The Islamization of Britain in 2015
Sex Crimes, Jihadimania and “Protection Tax”
by Soeren Kern
- Hospitals across Britain are dealing with at least 15 new cases of female genital mutilation (FGM) every day. Although FGM has been illegal in Britain since 1984, there has not been a single conviction.
- At least 1,400 children were sexually exploited between 1997 and 2013 in the town of Rotherham, mostly by Muslim gangs, but police and municipal officials failed to tackle the problem because they feared being branded “racist” or “Islamophobic.”
- Reverend Giles Goddard, vicar of St John’s in Waterloo, central London, allowed a full Muslim prayer service to be held in his church. He also asked his congregation to praise “the God that we love, Allah.”
- There has been a 60% increase in child sexual abuse reported to the police over the past four years, according to official figures.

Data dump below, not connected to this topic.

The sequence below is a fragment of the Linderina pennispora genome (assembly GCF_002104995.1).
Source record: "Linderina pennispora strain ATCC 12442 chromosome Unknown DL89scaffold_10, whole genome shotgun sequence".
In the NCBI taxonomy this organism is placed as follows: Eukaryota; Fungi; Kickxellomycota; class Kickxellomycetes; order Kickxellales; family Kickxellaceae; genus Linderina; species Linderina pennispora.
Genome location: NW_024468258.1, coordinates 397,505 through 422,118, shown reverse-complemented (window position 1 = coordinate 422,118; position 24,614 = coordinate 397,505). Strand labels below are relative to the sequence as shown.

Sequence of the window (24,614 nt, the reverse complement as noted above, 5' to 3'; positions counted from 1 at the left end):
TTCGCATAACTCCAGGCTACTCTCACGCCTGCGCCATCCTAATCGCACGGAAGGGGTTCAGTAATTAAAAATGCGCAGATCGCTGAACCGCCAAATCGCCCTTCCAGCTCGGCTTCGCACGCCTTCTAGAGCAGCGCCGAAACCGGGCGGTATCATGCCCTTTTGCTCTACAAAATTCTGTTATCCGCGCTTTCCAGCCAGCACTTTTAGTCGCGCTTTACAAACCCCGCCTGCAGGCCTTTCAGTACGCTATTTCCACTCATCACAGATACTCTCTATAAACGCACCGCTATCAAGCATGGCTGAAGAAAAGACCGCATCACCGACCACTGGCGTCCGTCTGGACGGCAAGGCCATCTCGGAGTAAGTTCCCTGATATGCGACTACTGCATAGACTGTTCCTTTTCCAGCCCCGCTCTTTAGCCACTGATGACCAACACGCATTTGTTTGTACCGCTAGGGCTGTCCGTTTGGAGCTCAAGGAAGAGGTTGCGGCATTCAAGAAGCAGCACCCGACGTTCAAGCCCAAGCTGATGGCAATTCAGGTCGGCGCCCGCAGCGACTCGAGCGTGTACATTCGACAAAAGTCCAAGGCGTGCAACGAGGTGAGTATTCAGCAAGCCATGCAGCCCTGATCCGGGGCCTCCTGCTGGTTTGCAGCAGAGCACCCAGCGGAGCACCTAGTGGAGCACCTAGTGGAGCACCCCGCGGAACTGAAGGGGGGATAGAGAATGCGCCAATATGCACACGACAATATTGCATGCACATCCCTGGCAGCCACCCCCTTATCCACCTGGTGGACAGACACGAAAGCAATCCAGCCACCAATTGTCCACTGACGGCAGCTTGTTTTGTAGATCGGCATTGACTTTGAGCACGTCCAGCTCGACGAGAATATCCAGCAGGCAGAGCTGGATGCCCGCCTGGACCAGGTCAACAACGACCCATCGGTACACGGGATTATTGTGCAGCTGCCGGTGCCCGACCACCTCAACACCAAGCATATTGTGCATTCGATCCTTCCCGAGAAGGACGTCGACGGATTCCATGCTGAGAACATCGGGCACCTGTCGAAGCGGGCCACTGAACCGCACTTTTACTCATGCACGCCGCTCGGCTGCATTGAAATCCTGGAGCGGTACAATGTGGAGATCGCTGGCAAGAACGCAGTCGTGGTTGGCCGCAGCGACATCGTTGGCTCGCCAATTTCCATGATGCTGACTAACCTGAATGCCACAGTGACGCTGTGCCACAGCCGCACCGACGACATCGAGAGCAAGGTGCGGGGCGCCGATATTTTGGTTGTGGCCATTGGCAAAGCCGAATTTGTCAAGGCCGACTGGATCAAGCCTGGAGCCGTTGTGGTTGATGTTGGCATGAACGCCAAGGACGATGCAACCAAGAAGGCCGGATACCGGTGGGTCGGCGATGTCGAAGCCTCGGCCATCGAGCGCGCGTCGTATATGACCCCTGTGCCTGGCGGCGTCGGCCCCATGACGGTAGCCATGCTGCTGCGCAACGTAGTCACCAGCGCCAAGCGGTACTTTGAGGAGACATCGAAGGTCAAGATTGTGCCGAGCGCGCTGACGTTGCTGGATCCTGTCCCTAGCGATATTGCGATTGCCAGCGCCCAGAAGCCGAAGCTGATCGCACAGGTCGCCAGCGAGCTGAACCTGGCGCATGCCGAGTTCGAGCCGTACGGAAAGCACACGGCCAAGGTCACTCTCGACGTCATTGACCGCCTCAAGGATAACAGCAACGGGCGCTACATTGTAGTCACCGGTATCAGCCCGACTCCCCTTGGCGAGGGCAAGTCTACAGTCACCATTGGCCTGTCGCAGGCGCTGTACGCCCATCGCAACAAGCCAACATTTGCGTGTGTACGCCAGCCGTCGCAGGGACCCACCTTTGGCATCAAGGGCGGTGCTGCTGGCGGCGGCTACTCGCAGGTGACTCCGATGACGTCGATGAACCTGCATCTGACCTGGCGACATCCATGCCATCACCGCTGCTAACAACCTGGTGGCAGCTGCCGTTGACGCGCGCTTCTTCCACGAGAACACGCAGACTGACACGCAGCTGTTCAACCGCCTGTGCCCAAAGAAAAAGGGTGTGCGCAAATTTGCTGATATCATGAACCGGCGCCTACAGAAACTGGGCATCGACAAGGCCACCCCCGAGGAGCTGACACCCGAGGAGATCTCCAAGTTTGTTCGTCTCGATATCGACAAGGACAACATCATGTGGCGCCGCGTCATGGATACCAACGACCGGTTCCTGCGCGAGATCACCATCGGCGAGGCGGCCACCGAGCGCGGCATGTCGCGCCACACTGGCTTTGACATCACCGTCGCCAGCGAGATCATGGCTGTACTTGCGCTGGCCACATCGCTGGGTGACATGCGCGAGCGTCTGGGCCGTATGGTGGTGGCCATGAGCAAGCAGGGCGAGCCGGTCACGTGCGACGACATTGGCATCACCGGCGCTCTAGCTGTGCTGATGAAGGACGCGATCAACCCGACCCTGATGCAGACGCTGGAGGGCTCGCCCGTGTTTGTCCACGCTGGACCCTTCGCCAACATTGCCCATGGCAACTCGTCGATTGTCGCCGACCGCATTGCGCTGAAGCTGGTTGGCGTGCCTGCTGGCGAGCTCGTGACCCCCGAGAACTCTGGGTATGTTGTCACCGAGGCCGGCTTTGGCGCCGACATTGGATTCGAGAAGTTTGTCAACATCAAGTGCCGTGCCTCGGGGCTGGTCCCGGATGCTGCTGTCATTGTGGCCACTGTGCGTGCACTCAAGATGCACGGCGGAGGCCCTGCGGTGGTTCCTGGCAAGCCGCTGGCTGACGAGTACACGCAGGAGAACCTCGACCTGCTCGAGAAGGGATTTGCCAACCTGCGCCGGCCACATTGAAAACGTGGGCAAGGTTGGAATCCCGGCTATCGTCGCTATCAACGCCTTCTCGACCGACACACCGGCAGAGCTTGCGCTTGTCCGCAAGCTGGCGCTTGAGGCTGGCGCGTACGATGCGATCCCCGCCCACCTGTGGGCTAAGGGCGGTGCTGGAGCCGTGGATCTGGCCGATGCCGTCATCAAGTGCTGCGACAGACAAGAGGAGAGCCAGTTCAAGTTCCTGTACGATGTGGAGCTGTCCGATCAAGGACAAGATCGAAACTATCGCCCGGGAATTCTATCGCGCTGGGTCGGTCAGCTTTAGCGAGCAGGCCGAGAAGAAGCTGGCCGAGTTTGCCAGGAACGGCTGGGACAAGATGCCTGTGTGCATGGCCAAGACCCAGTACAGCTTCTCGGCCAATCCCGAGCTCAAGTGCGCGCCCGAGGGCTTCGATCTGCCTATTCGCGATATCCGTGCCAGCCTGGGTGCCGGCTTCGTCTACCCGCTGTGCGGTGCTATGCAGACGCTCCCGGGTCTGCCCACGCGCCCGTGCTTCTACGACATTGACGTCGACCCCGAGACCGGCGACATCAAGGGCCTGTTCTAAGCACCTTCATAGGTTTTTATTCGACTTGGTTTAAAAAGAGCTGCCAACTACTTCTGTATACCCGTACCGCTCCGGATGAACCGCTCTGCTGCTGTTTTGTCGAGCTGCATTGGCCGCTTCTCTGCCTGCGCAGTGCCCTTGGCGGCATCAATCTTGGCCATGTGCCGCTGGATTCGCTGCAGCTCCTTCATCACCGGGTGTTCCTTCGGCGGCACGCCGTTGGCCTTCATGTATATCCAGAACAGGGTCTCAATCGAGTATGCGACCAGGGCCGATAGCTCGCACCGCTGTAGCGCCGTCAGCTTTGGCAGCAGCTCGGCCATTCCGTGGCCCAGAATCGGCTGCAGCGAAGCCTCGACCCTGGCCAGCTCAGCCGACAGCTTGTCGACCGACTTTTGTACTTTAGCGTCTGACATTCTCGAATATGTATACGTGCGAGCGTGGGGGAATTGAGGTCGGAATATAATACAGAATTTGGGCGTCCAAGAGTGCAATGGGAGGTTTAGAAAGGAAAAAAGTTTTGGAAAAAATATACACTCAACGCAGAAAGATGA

- British intelligence are monitoring more than 3,000 homegrown Islamist extremists willing to carry out attacks in Britain.
- A Muslim worker at a nuclear power plant in West Kilbride, Scotland, was removed from the premises after he was caught studying bomb-making materials while on the job.
“We try to avoid describing anyone as a terrorist or an act as being terrorist.” – Tarik Kafala, the head of BBC Arabic.
The Muslim population of Britain surpassed 3.5 million in 2015 to become around 5.5% of the overall population of 64 million, according to figures extrapolated from a recent study on the growth of the Muslim population in Europe. In real terms, Britain has the third-largest Muslim population in the European Union, after France, then Germany.
Islam and Islam-related issues were omnipresent in Britain during 2015, and can be categorized into five broad themes: 1) Islamic extremism and the security implications of British jihadists in Syria and Iraq; 2) the continuing spread of Islamic Sharia law in Britain; 3) the sexual exploitation of British children by Muslim gangs; 4) Muslim integration into British society; and 5) the failures of British multiculturalism.